The Fashion Industry's Diversity Problem Hasn't Been Solved Just Yet, According To Mic's New 'Flip The Script' Video
Diversity in the fashion industry has been a hot topic as of late, with praise for this year's slightly more inclusive set of runway models at NYFW piggybacking on claims that the industry hasn't made much progress in their effort to showcase models of color across the board. But this awesome video from news site Mic, which is equal parts snarky and informative, proves that fashion hasn't yet solved its diversity problem.
Despite the how many strides the industry has taken in terms of featuring catwalkers of color and models with disabilities in recent runway shows, journalist Liz Plank from the Mic's new video series, Flip the Script, proves the fashion community just isn't there yet (although things are slightly better than they were before).
The video shows Plank journalist and black model Yomi Abiola counting the number of white women vs. models of color in an issue of Vanity Fair (94 to an abysmal 13 and a half) and highlights diversity advocate/model Bethann Hardison's 2013 open letter calling out colorless fashion houses by name in an effort to explore the industry's distinct lack of diversity across the board. Spoiler Alert: things haven't changed much in the past twenty years.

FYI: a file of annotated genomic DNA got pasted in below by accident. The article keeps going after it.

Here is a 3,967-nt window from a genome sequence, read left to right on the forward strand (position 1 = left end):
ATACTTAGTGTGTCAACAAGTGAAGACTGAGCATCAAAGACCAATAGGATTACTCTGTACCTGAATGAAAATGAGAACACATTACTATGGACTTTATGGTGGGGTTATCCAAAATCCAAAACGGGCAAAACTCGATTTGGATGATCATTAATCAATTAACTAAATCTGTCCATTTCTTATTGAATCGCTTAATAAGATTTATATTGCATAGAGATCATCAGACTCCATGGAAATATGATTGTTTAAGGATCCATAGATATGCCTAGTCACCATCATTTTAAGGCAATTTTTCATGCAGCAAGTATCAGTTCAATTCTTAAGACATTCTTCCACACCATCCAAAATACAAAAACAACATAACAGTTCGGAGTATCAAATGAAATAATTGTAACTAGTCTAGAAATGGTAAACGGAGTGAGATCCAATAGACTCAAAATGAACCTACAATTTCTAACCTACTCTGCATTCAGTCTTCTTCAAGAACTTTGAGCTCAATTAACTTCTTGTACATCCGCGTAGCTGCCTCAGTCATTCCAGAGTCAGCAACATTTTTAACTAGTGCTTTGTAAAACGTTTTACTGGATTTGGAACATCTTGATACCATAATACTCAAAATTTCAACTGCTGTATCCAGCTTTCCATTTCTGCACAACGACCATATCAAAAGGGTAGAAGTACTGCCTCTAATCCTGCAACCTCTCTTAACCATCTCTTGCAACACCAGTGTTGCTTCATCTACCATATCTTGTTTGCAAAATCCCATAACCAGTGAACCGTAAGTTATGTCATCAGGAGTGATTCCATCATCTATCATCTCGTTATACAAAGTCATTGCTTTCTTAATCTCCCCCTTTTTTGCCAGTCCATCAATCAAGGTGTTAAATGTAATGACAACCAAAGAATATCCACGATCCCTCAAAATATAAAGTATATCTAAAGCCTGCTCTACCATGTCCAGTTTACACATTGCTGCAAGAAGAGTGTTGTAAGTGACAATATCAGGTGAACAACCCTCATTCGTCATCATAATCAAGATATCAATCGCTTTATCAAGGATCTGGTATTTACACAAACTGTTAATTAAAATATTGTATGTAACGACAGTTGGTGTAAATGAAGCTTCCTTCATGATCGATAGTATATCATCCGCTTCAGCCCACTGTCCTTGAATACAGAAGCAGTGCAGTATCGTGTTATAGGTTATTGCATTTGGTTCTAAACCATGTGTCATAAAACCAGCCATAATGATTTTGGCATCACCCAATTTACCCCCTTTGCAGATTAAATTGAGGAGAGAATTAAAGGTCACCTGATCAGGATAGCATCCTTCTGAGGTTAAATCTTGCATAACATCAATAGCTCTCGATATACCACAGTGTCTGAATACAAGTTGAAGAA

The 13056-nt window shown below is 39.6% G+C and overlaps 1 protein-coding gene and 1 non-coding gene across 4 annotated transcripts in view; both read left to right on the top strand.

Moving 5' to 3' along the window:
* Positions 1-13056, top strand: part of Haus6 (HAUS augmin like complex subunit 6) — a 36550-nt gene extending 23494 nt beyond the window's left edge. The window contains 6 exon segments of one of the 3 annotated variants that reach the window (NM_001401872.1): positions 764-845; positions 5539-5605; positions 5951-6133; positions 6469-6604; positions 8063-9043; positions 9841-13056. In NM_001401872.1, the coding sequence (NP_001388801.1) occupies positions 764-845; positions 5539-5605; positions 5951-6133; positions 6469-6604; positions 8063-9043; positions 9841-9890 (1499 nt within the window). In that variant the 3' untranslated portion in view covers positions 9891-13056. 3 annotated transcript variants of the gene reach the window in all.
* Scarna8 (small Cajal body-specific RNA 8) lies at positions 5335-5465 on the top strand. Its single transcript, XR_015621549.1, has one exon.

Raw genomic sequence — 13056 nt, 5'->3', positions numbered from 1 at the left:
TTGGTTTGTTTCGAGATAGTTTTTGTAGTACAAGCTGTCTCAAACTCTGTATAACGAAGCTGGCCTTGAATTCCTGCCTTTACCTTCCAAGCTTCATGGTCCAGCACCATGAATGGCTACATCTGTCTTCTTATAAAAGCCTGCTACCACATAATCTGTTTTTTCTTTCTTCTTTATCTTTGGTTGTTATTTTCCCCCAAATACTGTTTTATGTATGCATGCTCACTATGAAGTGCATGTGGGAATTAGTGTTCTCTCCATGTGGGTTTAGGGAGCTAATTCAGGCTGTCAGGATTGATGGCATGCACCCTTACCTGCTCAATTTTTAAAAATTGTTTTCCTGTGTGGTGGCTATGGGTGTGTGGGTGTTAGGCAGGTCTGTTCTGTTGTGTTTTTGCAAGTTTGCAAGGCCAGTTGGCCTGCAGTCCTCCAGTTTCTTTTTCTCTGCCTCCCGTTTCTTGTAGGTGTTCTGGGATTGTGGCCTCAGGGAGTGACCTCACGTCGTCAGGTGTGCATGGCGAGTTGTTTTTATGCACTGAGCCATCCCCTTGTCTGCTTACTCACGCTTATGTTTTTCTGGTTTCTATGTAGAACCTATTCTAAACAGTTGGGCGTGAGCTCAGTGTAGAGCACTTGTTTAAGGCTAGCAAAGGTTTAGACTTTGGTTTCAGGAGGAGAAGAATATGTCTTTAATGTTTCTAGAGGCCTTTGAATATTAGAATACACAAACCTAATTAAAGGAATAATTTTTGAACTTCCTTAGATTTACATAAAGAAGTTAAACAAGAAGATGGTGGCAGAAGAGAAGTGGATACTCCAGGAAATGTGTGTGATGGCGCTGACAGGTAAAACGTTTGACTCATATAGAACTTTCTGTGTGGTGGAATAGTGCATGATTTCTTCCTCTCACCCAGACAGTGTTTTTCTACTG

"[When] I saw Naomi Campbell on television, I was mesmerized," remembers Abiola. "But I want every single woman to be able to have that experience of having your beauty - but beyond your beauty - what you look like, validated. You exist and you're seen, and you're part of society. It's time to wake up."
Calling out offenders by name seems to provide a desperately needed wake up call. Flip the Script notes that the industry does tend to improve when they're being held accountable for their problematic practices.
After Bethann Hardison named specific designers who included zero to one woman of color in their recent runway shows, the diversity of the models in those particular fashion houses increased by a whopping 347%. Though the industry is far being colorblind, it seems that the secret weapon is refusing to become complacent.
Some other people that could benefit from a wake up call? These street style fashionistas who Plank caught up with during NYFW.